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  30. Diego Marconi (2006). On the Mind Dependence of Truth. Erkenntnis 65 (3):301 - 318.score: 24.0
    The claim that truth is mind dependent has some initial plausibility only if truth bearers are taken to be mind dependent entities such as beliefs or statements. Even on that assumption, however, the claim is not uncontroversial. If it is spelled out as the thesis that “in a world devoid of mind nothing would be true”, then everything depends on how the phrase ‘true in world w’ is interpreted. If ‘A is true in w’ is interpreted as ‘A is true (...)
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  31. Fraser MacBride (2013). For Keeping Truth in Truthmaking. Analysis 73 (4):686-695.score: 24.0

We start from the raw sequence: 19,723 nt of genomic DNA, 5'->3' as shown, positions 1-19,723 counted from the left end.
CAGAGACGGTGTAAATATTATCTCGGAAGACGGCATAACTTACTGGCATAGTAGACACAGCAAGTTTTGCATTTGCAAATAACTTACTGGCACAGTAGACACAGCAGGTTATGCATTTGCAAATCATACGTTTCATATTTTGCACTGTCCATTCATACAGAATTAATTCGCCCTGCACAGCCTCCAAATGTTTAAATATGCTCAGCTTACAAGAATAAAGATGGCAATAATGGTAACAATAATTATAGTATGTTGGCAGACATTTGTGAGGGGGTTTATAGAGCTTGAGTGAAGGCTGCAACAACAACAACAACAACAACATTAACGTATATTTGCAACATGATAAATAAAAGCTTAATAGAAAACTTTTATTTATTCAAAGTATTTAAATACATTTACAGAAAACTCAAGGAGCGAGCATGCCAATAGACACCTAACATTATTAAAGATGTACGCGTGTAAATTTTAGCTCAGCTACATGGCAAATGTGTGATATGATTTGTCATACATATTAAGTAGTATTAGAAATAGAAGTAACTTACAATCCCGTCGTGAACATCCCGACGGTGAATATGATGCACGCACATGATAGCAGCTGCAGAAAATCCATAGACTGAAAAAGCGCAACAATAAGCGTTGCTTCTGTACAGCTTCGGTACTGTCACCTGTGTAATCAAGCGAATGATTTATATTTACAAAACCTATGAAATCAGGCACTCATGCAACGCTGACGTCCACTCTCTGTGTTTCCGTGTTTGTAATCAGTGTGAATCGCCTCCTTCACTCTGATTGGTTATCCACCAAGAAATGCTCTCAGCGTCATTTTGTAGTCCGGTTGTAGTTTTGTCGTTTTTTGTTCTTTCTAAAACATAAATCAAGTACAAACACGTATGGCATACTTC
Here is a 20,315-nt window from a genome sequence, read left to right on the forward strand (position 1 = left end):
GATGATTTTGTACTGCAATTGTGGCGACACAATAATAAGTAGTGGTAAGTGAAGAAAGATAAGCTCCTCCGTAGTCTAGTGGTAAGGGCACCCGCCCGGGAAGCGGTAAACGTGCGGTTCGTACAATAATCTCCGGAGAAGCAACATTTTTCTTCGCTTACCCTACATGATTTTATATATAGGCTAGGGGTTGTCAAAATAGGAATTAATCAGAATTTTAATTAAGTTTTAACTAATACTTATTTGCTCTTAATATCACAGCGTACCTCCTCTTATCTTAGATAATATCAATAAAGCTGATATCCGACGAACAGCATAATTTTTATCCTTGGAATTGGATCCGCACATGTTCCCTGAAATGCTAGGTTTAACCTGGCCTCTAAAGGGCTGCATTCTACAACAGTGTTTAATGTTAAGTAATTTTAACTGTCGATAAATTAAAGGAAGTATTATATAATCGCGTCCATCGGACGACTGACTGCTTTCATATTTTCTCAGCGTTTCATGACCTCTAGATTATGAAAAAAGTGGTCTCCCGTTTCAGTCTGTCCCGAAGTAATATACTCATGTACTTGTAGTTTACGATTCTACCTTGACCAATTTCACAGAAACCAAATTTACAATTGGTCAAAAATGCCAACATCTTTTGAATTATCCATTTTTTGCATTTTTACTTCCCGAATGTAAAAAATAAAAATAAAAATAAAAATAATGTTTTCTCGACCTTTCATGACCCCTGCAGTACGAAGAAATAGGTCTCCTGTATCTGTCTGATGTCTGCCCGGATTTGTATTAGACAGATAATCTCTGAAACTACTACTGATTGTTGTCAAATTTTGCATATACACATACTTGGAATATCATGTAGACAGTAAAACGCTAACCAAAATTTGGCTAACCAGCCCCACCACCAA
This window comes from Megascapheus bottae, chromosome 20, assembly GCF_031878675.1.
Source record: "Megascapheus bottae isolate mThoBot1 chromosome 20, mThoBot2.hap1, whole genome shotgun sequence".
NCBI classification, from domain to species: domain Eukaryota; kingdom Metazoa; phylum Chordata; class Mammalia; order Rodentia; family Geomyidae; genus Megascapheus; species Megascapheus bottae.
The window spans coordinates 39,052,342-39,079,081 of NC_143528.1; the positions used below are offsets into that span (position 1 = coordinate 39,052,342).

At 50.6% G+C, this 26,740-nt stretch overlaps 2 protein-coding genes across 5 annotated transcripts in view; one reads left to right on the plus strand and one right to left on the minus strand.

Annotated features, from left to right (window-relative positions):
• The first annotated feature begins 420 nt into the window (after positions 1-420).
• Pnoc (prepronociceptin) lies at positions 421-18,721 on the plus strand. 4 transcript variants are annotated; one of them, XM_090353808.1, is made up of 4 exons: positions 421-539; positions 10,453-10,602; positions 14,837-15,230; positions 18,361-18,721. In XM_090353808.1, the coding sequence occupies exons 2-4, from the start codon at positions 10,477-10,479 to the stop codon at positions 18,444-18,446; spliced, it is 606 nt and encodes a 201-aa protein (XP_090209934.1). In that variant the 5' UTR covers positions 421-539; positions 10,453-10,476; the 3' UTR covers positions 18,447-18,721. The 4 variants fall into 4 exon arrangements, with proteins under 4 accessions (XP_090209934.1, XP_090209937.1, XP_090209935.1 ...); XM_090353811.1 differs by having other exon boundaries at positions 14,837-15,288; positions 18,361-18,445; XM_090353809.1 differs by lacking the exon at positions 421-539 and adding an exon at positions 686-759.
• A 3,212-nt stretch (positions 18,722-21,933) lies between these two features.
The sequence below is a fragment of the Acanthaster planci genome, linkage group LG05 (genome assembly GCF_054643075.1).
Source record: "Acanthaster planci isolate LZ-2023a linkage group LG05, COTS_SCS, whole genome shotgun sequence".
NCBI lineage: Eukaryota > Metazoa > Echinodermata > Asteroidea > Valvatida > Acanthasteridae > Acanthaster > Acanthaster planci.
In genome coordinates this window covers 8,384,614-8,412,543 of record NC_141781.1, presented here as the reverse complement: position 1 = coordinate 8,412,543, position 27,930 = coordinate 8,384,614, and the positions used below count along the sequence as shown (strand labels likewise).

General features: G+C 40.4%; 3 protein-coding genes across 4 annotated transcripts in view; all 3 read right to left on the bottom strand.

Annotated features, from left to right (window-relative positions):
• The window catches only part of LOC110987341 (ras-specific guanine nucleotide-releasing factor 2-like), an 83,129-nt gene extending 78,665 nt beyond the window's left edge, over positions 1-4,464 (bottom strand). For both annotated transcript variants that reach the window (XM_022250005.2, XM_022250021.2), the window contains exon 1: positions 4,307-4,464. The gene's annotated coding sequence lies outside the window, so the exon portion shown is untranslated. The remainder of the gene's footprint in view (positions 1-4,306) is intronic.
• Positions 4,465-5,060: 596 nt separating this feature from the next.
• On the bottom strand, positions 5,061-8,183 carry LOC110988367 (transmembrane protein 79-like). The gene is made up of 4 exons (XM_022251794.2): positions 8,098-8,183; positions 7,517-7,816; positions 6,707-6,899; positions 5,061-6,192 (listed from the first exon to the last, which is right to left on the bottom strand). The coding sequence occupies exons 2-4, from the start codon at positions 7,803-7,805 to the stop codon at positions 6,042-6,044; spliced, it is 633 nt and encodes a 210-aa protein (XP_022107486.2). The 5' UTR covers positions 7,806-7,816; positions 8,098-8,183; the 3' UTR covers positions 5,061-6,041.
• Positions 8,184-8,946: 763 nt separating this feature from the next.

Is the truthmaker principle a development of the correspondence theory of truth? So Armstrong introduced the truthmaker principle to us, but Lewis (2001. Forget about the ‘correspondence theory of truth’. Analysis 61: 275–80.) influentially argued that it is neither a correspondence theory nor a theory of truth. But the truthmaker principle can be correctly understood as a development of the correspondence theory if it’s conceived as incorporating the insight that truth is a relation between truth-bearers and something worldly. And (...)
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  32. Ernesto Perini-Santos (2008). John Buridan on the Bearer of Logical Relations. Logica Universalis 2 (1):59-70.score: 24.0